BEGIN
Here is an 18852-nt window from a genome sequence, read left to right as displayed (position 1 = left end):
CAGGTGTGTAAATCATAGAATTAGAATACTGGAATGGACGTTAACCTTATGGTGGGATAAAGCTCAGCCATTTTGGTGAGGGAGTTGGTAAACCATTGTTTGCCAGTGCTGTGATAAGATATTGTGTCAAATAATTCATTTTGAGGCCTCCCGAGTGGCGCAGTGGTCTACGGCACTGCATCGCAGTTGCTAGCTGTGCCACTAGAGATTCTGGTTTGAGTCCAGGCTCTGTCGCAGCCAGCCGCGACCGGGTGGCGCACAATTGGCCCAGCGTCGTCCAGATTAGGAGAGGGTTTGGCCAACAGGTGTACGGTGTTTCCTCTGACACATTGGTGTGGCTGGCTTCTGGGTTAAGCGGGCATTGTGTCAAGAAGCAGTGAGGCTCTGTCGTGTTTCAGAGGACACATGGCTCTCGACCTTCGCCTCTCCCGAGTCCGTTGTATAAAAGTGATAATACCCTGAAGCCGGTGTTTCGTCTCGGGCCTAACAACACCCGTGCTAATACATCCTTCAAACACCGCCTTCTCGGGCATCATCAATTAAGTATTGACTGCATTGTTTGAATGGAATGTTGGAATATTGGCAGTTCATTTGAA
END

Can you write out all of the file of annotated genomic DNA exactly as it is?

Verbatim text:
Here is an 18852-nt window from a genome sequence, read left to right as displayed (position 1 = left end):
CAGGTGTGTAAATCATAGAATTAGAATACTGGAATGGACGTTAACCTTATGGTGGGATAAAGCTCAGCCATTTTGGTGAGGGAGTTGGTAAACCATTGTTTGCCAGTGCTGTGATAAGATATTGTGTCAAATAATTCATTTTGAGGCCTCCCGAGTGGCGCAGTGGTCTACGGCACTGCATCGCAGTTGCTAGCTGTGCCACTAGAGATTCTGGTTTGAGTCCAGGCTCTGTCGCAGCCAGCCGCGACCGGGTGGCGCACAATTGGCCCAGCGTCGTCCAGATTAGGAGAGGGTTTGGCCAACAGGTGTACGGTGTTTCCTCTGACACATTGGTGTGGCTGGCTTCTGGGTTAAGCGGGCATTGTGTCAAGAAGCAGTGAGGCTCTGTCGTGTTTCAGAGGACACATGGCTCTCGACCTTCGCCTCTCCCGAGTCCGTTGTATAAAAGTGATAATACCCTGAAGCCGGTGTTTCGTCTCGGGCCTAACAACACCCGTGCTAATACATCCTTCAAACACCGCCTTCTCGGGCATCATCAATTAAGTATTGACTGCATTGTTTGAATGGAATGTTGGAATATTGGCAGTTCATTTGAA